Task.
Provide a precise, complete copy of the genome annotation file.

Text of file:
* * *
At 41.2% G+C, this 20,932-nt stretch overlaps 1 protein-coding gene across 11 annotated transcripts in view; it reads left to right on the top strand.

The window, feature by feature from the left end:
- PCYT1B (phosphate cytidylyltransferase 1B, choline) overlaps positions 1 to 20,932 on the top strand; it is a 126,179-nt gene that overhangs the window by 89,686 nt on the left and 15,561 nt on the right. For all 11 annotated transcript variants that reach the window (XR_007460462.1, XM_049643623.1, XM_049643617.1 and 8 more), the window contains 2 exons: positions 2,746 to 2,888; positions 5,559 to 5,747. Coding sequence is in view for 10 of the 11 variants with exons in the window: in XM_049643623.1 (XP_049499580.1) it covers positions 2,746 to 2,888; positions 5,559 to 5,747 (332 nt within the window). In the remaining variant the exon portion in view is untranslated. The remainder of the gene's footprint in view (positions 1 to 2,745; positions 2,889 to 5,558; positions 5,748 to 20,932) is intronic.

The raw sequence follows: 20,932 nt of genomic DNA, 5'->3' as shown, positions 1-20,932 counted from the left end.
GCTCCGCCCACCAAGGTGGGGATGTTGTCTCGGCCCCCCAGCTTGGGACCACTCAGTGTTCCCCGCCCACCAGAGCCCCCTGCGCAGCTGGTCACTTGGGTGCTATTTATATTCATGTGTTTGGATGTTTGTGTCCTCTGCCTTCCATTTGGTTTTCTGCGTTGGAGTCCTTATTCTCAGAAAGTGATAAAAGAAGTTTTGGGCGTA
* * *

At 41.2% G+C, this 20,932-nt stretch overlaps 1 protein-coding gene across 11 annotated transcripts in view; it reads left to right on the top strand.

The window, feature by feature from the left end:
- PCYT1B (phosphate cytidylyltransferase 1B, choline) overlaps positions 1 to 20,932 on the top strand; it is a 126,179-nt gene that overhangs the window by 89,686 nt on the left and 15,561 nt on the right. For all 11 annotated transcript variants that reach the window (XR_007460462.1, XM_049643623.1, XM_049643617.1 and 8 more), the window contains 2 exons: positions 2,746 to 2,888; positions 5,559 to 5,747. Coding sequence is in view for 10 of the 11 variants with exons in the window: in XM_049643623.1 (XP_049499580.1) it covers positions 2,746 to 2,888; positions 5,559 to 5,747 (332 nt within the window). In the remaining variant the exon portion in view is untranslated. The remainder of the gene's footprint in view (positions 1 to 2,745; positions 2,889 to 5,558; positions 5,748 to 20,932) is intronic.

The raw sequence follows: 20,932 nt of genomic DNA, 5'->3' as shown, positions 1-20,932 counted from the left end.
GCTCCGCCCACCAAGGTGGGGATGTTGTCTCGGCCCCCCAGCTTGGGACCACTCAGTGTTCCCCGCCCACCAGAGCCCCCTGCGCAGCTGGTCACTTGGGTGCTATTTATATTCATGTGTTTGGATGTTTGTGTCCTCTGCCTTCCATTTGGTTTTCTGCGTTGGAGTCCTTATTCTCAGAAAGTGATAAAAGAAGTTTTGGGCGTA